Grand Prix Antwerp Day 1 Coverage

Posted in Event Coverage on October 26, 2013

A whopping 1600 players made the journey to Belgium's beautiful city of Antwerp, making this one of the largest Modern Grand Prix of all times. They had to fight through 9 rounds of Swiss today, with only 4 players remaining undefeated at the end of the day: Fabrizio Anteri, Ron Cadier, Alexandre Bonneau and Rasmus Björklund, sporting the established archetypes Tron, Jund and Living End (both Bonneau and Björklund).

Still, many other players that want to show that there's still room for innovation in the diverse Modern format that spans almost 10 years of Magic history are in hot pursuit. Among them France's Raphael Levy who is bringing the Merfolks to the table. Also still in competition are household names Shahar Shenhar, Louis Deltour, Michael Bonde, Arjan van Leeuwen as well as Lino Burgold, all sporting respectable 8 - 1 records. So things will definitely get interesting again tomorrow.

The other big story of the weekend is the newfound team spirit among the Belgian and UK communities. It's been a while since Belgium made bigger waves on the major event stage, but a new group has formed to tackle this problem. Players from the UK, on the other hand, seem to be one step already, having sent a well-prepared delegation of Brits over the English Channel to represent their country with pride.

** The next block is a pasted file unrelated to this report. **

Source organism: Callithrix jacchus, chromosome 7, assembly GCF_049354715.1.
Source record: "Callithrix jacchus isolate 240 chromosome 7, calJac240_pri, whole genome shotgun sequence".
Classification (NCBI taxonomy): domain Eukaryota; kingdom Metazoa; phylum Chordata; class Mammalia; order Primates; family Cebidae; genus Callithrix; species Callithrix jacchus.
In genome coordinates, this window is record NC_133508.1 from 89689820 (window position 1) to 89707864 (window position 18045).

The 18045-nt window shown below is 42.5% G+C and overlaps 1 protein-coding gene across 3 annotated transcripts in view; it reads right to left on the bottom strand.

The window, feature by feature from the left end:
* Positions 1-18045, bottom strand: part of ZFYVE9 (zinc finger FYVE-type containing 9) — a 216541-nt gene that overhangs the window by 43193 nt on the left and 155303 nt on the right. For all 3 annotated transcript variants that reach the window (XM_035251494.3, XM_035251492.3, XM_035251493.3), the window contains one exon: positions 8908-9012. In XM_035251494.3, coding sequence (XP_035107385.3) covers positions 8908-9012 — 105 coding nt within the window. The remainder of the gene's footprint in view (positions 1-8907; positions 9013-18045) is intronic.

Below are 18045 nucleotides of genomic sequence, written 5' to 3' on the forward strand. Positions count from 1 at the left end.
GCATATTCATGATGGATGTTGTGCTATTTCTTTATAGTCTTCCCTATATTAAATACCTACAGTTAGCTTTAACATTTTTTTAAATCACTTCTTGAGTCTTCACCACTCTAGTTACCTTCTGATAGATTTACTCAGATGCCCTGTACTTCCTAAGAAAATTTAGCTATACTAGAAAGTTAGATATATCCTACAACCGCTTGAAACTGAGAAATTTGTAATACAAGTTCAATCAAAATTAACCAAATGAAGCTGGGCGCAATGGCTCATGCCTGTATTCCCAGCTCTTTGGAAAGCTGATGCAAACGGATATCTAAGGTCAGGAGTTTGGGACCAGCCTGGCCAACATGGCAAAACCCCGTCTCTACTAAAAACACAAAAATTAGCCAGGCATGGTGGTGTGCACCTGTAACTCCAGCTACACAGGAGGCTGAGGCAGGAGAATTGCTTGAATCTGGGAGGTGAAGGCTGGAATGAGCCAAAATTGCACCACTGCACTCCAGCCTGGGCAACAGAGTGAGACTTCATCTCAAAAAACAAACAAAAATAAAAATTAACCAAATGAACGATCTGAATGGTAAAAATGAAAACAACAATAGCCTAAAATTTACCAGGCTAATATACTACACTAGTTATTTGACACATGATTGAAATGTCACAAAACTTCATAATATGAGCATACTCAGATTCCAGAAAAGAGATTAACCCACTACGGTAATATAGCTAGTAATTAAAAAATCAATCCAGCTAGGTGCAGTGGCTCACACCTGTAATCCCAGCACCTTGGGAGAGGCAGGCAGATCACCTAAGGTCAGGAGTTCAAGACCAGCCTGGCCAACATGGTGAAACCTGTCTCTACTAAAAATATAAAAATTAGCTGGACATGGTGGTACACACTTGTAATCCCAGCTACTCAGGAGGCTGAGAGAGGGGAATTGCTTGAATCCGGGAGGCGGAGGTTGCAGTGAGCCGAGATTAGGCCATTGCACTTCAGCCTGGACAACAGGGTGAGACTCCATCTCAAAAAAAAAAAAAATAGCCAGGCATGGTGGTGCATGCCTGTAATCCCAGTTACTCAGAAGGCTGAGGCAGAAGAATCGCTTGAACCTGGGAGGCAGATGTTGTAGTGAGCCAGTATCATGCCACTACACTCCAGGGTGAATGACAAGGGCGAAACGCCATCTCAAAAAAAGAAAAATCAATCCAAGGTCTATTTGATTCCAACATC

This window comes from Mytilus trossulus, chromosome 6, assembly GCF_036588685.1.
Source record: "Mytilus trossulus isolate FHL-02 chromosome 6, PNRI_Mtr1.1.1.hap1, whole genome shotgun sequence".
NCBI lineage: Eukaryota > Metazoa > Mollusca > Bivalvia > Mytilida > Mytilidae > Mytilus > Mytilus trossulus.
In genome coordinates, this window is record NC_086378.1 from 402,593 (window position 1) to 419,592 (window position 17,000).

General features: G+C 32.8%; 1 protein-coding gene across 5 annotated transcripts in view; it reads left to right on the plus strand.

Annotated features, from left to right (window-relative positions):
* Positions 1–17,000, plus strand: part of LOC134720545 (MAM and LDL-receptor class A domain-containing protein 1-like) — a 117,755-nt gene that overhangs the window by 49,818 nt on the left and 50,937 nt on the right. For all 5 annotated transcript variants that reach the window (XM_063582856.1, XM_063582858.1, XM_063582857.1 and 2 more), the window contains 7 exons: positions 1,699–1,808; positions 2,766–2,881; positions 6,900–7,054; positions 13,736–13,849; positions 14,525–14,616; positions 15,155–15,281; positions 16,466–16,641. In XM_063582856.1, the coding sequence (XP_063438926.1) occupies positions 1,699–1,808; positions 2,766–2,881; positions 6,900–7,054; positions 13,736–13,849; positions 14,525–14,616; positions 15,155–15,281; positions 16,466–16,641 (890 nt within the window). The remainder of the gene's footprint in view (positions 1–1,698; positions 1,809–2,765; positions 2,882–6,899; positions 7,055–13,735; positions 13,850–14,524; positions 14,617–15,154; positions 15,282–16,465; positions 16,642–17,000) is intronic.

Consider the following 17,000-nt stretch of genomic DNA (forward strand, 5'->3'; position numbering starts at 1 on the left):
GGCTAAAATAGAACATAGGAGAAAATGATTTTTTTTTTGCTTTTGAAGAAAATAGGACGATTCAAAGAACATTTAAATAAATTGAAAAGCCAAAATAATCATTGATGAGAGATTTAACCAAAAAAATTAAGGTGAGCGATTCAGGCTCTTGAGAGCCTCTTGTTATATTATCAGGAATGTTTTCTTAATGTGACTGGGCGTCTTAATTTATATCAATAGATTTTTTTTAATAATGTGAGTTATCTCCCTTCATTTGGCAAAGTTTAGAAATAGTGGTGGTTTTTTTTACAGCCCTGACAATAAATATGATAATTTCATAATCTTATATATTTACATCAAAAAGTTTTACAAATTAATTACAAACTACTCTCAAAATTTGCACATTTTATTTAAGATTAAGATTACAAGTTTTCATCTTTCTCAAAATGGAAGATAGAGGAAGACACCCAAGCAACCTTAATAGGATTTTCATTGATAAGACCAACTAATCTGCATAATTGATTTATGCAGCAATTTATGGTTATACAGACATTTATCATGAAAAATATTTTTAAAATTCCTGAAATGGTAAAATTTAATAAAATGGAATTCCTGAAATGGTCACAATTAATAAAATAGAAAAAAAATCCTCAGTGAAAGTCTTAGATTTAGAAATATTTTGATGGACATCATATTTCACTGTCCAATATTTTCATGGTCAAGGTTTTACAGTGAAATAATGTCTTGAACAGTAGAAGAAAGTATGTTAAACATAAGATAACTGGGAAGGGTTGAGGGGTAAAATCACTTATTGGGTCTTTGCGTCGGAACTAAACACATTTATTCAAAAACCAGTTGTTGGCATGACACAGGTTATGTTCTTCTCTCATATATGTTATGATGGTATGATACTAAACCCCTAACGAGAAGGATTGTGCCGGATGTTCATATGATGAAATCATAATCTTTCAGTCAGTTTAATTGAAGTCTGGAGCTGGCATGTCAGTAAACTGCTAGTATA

Who will rise to the occasion tomorrow and make the second cut to the final 8? Which deck will ultimately leave the opposition behind and emerge victorious as the new champion of the Modern format? Make sure to check back tomorrow when we'll have all the answers to these questions and more in our live coverage of GP Antwerp!


Saturday, 10:00 a.m. – GP Trial Winner Decklists

by Tobi Henke & Oliver Gehrmann